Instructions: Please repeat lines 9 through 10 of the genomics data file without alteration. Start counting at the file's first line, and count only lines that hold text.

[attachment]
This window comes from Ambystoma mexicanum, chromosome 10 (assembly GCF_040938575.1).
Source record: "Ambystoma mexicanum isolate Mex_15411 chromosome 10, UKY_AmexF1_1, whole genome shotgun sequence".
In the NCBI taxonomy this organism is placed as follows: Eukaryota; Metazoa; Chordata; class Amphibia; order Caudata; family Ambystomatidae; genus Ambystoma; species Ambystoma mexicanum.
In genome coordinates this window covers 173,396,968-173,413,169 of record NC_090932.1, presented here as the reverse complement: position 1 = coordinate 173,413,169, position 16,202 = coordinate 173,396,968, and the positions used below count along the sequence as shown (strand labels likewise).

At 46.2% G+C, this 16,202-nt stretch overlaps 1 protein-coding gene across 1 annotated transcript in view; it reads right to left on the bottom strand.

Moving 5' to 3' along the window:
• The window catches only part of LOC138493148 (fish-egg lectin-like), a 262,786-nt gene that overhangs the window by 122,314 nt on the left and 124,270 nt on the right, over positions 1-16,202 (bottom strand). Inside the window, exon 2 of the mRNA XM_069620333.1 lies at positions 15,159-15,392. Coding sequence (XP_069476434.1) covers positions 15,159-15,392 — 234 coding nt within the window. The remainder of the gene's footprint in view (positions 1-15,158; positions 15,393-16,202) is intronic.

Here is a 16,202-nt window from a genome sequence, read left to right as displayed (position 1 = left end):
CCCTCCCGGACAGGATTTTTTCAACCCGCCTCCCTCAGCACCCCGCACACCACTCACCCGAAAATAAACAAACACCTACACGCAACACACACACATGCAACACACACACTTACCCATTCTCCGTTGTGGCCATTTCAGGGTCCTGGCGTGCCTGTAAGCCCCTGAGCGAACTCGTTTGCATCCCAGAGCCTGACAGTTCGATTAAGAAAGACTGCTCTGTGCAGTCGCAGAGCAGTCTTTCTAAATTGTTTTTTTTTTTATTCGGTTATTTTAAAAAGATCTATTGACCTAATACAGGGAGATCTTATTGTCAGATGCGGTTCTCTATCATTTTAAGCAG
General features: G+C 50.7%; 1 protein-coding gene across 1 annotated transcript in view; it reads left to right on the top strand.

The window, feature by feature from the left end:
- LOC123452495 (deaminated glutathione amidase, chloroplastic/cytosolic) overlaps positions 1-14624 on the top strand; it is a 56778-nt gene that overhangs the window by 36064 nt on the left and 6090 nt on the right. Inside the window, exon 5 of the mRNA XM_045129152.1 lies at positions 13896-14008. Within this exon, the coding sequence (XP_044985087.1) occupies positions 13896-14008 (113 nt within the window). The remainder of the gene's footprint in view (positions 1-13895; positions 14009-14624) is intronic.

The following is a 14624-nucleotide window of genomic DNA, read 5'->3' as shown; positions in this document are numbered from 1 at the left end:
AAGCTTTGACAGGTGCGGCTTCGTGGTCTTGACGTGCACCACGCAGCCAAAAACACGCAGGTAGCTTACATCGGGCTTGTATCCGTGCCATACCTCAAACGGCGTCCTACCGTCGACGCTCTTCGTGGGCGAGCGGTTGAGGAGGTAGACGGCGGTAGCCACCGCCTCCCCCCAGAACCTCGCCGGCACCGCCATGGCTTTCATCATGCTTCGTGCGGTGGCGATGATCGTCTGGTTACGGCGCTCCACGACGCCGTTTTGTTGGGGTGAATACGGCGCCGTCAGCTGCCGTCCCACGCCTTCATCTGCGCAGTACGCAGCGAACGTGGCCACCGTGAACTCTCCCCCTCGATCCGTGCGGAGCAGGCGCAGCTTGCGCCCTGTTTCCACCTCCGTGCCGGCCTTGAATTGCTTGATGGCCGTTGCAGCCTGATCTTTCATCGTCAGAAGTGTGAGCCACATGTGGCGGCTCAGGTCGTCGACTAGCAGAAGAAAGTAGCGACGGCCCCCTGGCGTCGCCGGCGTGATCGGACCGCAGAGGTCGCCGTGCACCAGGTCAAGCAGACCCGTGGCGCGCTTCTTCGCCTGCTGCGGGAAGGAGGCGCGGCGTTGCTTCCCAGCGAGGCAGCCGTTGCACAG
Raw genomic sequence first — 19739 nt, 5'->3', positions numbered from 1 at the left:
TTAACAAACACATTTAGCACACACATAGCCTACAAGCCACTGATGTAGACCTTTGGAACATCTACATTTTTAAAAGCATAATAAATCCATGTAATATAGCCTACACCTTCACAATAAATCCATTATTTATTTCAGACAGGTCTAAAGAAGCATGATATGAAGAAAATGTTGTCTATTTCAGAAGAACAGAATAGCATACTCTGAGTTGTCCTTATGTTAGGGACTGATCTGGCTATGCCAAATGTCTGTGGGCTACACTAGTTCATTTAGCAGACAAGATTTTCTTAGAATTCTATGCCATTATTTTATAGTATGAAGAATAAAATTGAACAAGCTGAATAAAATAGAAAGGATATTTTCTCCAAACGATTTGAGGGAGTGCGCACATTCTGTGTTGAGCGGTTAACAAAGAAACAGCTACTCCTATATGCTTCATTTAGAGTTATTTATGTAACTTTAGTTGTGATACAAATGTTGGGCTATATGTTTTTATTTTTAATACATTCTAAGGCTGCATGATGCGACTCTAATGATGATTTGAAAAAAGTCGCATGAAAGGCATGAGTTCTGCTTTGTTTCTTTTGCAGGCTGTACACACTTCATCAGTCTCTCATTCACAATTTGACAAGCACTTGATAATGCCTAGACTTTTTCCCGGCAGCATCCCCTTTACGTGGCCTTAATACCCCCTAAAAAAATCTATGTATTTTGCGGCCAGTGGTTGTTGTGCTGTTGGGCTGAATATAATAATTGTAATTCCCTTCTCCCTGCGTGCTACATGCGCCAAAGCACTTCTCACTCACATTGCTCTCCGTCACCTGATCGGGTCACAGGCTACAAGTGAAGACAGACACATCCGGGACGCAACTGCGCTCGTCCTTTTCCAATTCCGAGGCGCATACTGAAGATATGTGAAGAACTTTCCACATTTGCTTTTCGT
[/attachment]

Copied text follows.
CCCTCCCGGACAGGATTTTTTCAACCCGCCTCCCTCAGCACCCCGCACACCACTCACCCGAAAATAAACAAACACCTACACGCAACACACACACATGCAACACACACACTTACCCATTCTCCGTTGTGGCCATTTCAGGGTCCTGGCGTGCCTGTAAGCCCCTGAGCGAACTCGTTTGCATCCCAGAGCCTGACAGTTCGATTAAGAAAGACTGCTCTGTGCAGTCGCAGAGCAGTCTTTCTAAATTGTTTTTTTTTTTATTCGGTTATTTTAAAAAGATCTATTGACCTAATACAGGGAGATCTTATTGTCAGATGCGGTTCTCTATCATTTTAAGCAG
General features: G+C 50.7%; 1 protein-coding gene across 1 annotated transcript in view; it reads left to right on the top strand.